Cirolana harfordi
Northeast Pacific native, from British Columbia to Baja California, introduced in Australia (Schultz 1969; Bruce 1986).



Eurylana arcuata is a marine isopod with separate sexes and internal fertilization. Eggs are brooded in a ventral pouch covered by plates, called oostegites, which arise from the base of the pereiopods on peraeonal segments 1-5. Development is direct, and the young hatch as postlarvae, in which the last peraeonal segment and its pair of pereiopods are undeveloped (Schultz 1969; Barnes 1983).

Eurylana arcuata is known from intertidal and shallow subtidal habitats, including soft mud, sandy beaches, rocks, boulders, and floating docks (Menzies 1962; Bowman et al. 1981; Jansen 1981; Bruce 1986). It is associated with cold-temperate to warm-temperate climates, and mesohaline to euhaline salinities. In San Francisco Bay, it was collected at 7.9 to 22.4°C, and 6.8 to 26.2 PSU (Bowman et al. 1981). Isopods of the family Cirolanidae are well-known as scavengers, often attacking dead or injured fishes, and can be pests in fish nets or traps (Bruce 2001; Brusca et al. 2007).


Invertebrates, carrion




Cirolana harfordi

Trophic Status:




General HabitatUnstructured BottomNone
General HabitatMarinas & DocksNone
General HabitatRockyNone
Salinity RangePolyhaline18-30 PSU
Salinity RangeEuhaline30-40 PSU
Tidal RangeSubtidalNone
Vertical HabitatEpibenthicNone

Tolerances and Life History Parameters

Minimum Temperature (ºC)7.9Field, Rodeo power plant, San Francisco Bay (Bowman et al. 1981)
Maximum Temperature (ºC)22.4Field, Rodeo power plant, San Francisco Bay (Bowman et al. 1981)
Minimum Salinity (‰)6.8Field, Rodeo power plant, San Francisco Bay (Bowman et al. 1981)
Maximum Salinity (‰)31.2New Zealand, Jansen 1981
Maximum Length (mm)19Bowman et al. 1991
Broad Temperature RangeNoneWarm temperate
Broad Salinity RangeNoneMesohaline-Euhaline

General Impacts

No ecological or economic impacts have been reported from introduced populations of Eurylana arcuata.

Regional Distribution Map

Bioregion Region Name Year Invasion Status Population Status
NZ-IV None 0 Native Estab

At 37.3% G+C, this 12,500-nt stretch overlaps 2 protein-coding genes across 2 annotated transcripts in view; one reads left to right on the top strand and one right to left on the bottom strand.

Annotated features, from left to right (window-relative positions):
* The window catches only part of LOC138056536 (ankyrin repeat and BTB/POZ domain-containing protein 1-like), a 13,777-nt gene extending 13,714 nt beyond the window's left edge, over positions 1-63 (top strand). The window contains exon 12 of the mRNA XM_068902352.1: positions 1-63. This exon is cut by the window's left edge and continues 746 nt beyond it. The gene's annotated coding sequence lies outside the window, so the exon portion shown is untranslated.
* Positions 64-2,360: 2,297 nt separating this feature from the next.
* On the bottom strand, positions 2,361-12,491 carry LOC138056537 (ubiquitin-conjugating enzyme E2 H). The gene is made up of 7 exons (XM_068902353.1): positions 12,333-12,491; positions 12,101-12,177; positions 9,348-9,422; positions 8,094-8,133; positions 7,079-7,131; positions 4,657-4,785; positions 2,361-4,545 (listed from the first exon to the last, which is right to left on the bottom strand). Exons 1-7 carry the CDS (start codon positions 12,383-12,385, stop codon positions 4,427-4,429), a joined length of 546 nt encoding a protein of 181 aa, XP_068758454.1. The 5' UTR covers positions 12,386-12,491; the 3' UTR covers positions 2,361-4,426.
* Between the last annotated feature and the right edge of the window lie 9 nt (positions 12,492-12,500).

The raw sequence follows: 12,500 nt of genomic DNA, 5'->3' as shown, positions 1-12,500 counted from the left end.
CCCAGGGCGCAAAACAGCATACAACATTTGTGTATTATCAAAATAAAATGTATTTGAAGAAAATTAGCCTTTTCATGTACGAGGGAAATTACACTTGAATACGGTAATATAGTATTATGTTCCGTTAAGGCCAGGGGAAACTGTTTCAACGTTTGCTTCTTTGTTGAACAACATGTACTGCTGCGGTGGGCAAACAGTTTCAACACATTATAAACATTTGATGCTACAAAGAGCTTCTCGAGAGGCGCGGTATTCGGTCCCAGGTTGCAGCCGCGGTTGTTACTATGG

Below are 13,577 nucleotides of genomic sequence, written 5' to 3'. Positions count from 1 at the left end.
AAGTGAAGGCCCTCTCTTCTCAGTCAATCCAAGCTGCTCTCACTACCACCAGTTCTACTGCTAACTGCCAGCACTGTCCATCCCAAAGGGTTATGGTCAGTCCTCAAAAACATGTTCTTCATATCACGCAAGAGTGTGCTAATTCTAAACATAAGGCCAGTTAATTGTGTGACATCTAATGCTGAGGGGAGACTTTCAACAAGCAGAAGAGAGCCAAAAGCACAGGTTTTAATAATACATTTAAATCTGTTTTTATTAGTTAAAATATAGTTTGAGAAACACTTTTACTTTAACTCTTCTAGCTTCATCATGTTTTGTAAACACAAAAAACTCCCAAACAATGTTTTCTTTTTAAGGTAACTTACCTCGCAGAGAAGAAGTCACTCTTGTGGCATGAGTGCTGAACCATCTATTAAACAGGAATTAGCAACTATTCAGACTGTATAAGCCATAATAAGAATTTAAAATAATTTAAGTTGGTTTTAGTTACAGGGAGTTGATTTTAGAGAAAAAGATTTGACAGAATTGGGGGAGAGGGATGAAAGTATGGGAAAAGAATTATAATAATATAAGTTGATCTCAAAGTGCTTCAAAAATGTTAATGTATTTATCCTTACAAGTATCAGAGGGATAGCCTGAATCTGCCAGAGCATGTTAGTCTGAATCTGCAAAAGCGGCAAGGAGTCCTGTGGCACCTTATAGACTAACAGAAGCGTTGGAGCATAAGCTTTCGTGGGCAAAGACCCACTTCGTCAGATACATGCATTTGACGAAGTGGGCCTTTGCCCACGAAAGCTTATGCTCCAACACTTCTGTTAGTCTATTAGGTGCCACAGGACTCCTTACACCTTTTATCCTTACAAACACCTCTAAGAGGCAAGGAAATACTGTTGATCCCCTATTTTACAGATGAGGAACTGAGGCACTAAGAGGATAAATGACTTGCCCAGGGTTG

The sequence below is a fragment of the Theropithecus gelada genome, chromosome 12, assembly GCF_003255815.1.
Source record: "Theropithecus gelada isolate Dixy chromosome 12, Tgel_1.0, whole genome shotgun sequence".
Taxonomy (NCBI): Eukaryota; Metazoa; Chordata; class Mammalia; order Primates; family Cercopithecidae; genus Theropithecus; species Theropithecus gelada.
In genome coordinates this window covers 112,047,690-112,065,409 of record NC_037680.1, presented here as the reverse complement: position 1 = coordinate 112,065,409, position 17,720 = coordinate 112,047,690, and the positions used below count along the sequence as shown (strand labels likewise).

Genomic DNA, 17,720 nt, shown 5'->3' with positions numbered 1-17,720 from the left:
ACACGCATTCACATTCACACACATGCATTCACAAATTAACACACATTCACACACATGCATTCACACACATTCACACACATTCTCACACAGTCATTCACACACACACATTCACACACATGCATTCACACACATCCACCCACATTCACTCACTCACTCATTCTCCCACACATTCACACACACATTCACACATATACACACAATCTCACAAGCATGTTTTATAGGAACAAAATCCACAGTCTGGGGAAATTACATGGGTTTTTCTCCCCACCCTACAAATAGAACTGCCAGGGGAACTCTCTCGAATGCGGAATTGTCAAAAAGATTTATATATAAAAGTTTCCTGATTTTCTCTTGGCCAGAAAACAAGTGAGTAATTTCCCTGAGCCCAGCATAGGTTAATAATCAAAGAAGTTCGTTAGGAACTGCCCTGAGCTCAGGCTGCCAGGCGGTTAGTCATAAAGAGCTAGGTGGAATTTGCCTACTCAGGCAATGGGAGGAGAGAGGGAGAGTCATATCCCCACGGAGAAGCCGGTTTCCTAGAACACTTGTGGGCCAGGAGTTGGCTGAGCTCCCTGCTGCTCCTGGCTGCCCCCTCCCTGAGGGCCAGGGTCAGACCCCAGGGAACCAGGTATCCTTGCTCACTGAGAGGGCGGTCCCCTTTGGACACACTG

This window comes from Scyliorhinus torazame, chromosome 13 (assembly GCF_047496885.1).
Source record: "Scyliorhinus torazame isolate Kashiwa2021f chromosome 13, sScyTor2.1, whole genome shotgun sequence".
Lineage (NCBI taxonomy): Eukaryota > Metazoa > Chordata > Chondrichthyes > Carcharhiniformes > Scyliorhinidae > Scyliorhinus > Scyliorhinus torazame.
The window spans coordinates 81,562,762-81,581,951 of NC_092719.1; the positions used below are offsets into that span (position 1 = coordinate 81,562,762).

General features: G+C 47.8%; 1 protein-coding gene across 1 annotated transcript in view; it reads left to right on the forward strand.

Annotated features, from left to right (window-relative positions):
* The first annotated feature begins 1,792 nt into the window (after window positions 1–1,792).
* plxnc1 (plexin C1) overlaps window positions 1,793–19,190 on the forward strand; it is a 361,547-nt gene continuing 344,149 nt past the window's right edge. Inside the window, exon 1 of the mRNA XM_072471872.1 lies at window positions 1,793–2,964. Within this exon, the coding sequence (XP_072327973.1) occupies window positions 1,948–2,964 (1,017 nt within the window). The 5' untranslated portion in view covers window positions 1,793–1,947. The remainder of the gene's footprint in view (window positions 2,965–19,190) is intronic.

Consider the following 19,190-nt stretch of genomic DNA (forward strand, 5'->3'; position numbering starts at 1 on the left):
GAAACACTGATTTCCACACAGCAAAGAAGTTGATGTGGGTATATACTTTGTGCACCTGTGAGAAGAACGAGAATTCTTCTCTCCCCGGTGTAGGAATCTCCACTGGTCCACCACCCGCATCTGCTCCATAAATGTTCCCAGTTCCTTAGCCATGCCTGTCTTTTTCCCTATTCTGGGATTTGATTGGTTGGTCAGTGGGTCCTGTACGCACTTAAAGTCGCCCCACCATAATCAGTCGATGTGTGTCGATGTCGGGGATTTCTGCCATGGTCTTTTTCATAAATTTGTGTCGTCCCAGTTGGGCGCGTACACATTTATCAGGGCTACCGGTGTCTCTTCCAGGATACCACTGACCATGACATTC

AUS-VII None 1981 Def Estab
AUS-X None 1925 Def Estab
SEP-B None 1962 Crypto Estab
NEP-V Northern California to Mid Channel Islands 1978 Def Estab
P090 San Francisco Bay 1978 Def Estab
SEP-C None 1962 Crypto Estab
P093 _CDA_P093 (San Pablo Bay) 1978 Def Estab
NZ-V None 0 Native Estab
AUS-VIII None 2010 Def Unk
SEP-A' None 1949 Crypto Estab

Occurrence Map

OCC_ID Author Year Date Locality Status Latitude Longitude
28392 Cohen and Carlton, 1995 1994 1994-01-01 Oakland Eastuary - Coast Guard Island, Oakland Es Def 37.7810 -122.2459
29489 California Academy of Sciences 2005 2005-06-09 McNears Beach Def 37.9962 -122.4556
29963 Foss 2009 2005 2005-09-09 Coyote Point Marina Def 37.5905 -122.3177
33415 Bowman et al. 1981 1978 1978-01-01 San Pablo Bay Def 38.0446 -122.2483


Barnes, Robert D. (1983) Invertebrate Zoology, Saunders, Philadelphia. Pp. 883

Bowman, T. E., Bruce, N. L., Standing, J. D. (1981) Recent introduction of the cirolanid isopod crustacean Cirolana arcuata into San Francisco Bay, Journal of Crustacean Biology 1(4): 545-557

Bruce, Niel L. (1986) Cirolanidae (Crustacea: Isopoda) of Australia, Records of the Australian Museum Supplement 6.: 1-239

Bruce, Niel L. (2001) Marine isopod crustaceans in New Zealand, NIWA Water and Atmosphere 9(3): 13-14

Brusca, Richard C.; Coeljo, Vania R. Taiti, Stefano (2007) The Light and Smith Manual: Intertidal invertebrates from Central California to Oregon (4th edition), University of Calfiornia Press, Berkeley CA. Pp. 503-542

California Academy of Sciences 2005-2015 Invertebrate Zoology Collection Database. <missing URL>

Cohen, Andrew N.; Carlton, James T. (1995) Nonindigenous aquatic species in a United States estuary: a case study of the biological invasions of the San Francisco Bay and Delta, U.S. Fish and Wildlife Service and National Sea Grant College Program (Connecticut Sea Grant), Washington DC, Silver Spring MD.. Pp. <missing location>

Foss, Stephen (2009) <missing title>, California Department of Fish and Game, Sacramento CA. Pp. <missing location>

Furlani, Dianne M. (1996) A guide to the introduced marine species in Australian waters., In: (Eds.) . , Hobart, Australia. Pp. <missing location>

Jansen, K. P. (1981) Eurylana, a new genus of Cirolanidae (Isopoda: Flabellifera)with two species, Eurylana cookii (Filhol) and Eurylana arcuata (Hale), Journal of the Royal Society of New Zealand 11(1): 5-10

Menzies, Robert James (1962b) The zoogeography, ecology, and systematics of the Chilean marine isopods, Lunds Universitets Arsskrift 57(11): 1-162

Schultz, G.A. (1969) The Marine Isopod Crustaceans, Wm. C. Brown Company, Dubuque, Iowa. Pp. <missing location>

U.S. National Museum of Natural History 2002-2021 Invertebrate Zoology Collections Database.